Perforce Software suggests spring cleaning tips for development teams
Perforce Software (www.perforce.com) has released five tips for software teams to consider this spring when managing their development environments. The suggestions are guidelines for maintaining well-organized codebases and improving development processes.
"Springtime is when software projects begin to pick up steam, but longer days don't have to equal longer delivery cycles," says Randy DeFauw, senior product manager at Perforce. "With a well-maintained and well-managed codebase, companies can have peace of mind while ramping up to launch various projects."
Five tips from Perforce to spring clean codebases:
1. Use one tool to keep track of everything: Studies consistently show that poor communication is a barrier to effective delivery -- and that this obstacle is more challenging among distributed teams. To overcome this hurdle, make sure everyone knows where to look for all important project assets and information.
2. Email is, at most, a reminder to look somewhere else: Documentation, deployment instructions, the latest secret to upgrading the database -- store it somewhere safe. (Note: File attachments do not count as "somewhere safe.") The knowledge shared in conversations is just as important; keep it with the code to avoid digging through Outlook folders at 3 a.m.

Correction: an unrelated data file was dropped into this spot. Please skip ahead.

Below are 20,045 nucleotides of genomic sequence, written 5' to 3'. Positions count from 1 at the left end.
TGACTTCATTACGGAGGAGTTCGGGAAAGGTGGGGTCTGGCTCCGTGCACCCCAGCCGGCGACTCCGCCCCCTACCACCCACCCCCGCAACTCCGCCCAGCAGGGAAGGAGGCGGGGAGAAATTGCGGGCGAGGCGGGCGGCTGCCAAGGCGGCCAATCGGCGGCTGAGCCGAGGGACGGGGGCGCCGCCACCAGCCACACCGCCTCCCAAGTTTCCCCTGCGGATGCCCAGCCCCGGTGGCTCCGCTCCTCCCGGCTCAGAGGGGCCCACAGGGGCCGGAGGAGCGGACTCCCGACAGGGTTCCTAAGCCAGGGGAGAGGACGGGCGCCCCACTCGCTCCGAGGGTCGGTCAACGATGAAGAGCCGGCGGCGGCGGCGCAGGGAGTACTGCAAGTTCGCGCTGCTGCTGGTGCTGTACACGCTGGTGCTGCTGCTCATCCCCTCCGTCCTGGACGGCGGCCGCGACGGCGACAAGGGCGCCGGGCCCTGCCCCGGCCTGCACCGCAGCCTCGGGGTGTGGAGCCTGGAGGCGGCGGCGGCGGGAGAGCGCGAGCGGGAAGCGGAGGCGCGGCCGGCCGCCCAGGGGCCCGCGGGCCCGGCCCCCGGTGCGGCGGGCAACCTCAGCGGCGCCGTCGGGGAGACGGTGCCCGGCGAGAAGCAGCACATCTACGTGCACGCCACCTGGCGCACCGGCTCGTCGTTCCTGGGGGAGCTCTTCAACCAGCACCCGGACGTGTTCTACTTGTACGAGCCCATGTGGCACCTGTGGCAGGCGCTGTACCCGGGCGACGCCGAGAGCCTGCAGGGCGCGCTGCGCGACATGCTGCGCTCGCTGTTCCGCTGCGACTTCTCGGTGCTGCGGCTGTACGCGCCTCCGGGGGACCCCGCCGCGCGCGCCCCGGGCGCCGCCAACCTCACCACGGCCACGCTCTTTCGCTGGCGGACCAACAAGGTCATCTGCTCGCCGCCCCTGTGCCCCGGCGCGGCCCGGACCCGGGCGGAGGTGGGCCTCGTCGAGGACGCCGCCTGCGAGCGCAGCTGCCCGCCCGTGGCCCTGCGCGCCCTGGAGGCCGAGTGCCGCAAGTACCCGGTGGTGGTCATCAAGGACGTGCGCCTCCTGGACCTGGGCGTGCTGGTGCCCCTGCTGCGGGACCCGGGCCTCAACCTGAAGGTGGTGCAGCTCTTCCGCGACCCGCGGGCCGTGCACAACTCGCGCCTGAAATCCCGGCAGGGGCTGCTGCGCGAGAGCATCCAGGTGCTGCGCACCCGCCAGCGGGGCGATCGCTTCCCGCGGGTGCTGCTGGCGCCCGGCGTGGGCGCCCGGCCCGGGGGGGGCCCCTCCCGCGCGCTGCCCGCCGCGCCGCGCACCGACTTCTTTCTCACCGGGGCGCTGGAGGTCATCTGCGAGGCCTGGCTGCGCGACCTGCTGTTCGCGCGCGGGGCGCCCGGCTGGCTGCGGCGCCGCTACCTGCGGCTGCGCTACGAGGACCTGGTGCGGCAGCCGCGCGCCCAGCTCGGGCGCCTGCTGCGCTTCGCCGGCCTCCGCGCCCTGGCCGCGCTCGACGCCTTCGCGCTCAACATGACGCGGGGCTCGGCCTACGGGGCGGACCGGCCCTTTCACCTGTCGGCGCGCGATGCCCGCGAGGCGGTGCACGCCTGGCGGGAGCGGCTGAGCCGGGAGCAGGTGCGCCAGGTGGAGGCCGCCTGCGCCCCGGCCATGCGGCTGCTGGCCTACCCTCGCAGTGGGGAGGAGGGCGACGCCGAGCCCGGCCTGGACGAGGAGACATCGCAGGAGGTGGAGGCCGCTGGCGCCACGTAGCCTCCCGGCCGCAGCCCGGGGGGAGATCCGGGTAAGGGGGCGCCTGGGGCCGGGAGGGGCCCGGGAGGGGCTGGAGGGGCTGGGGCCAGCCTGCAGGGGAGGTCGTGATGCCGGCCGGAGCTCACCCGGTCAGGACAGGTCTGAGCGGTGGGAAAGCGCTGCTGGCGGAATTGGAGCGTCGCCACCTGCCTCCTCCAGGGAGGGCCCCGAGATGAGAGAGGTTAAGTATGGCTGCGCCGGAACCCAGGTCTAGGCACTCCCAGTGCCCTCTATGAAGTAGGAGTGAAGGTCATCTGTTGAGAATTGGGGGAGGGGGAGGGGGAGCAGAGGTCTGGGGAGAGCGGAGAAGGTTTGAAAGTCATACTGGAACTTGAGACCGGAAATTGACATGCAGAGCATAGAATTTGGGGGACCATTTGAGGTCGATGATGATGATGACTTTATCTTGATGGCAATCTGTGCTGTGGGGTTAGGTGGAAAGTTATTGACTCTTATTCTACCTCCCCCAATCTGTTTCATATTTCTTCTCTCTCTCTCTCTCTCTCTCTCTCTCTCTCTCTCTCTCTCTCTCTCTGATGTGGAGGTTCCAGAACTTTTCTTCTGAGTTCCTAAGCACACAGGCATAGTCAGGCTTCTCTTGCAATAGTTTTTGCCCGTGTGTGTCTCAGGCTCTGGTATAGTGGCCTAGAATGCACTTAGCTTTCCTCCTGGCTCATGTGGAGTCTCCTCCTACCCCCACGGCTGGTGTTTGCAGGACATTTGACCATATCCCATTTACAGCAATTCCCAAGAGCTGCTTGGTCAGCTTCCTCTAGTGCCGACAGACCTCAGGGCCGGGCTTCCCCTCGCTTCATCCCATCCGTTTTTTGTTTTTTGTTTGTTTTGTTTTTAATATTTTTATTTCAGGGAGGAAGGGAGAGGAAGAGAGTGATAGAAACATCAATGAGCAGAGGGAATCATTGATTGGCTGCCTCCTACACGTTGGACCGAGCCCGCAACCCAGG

3. Plan for growth: If it does not scale, it is going to fail. That home-brewed deployment system hacked together last fall to push one web app into Azure will not work well now that it is supporting a few thousand concurrent users in a system with five tiers.
4. Virtualization simplifies release engineering: Ever wanted to use real pre-flight checks on every commit? Or simplify five build channels into a unified pipeline to reduce dependency headaches? Modern CI tools provide the horsepower for the job by taking advantage of virtualized build farms.
5. Manage deployment branches like code branches: Merging has to follow a strategy. After all, companies do not allow someone to randomly cherry-pick changes from a software branch. Not every deployment environment looks the same, and branching strategies for deployment data must take into account divergence, security and selective merging of feature toggles.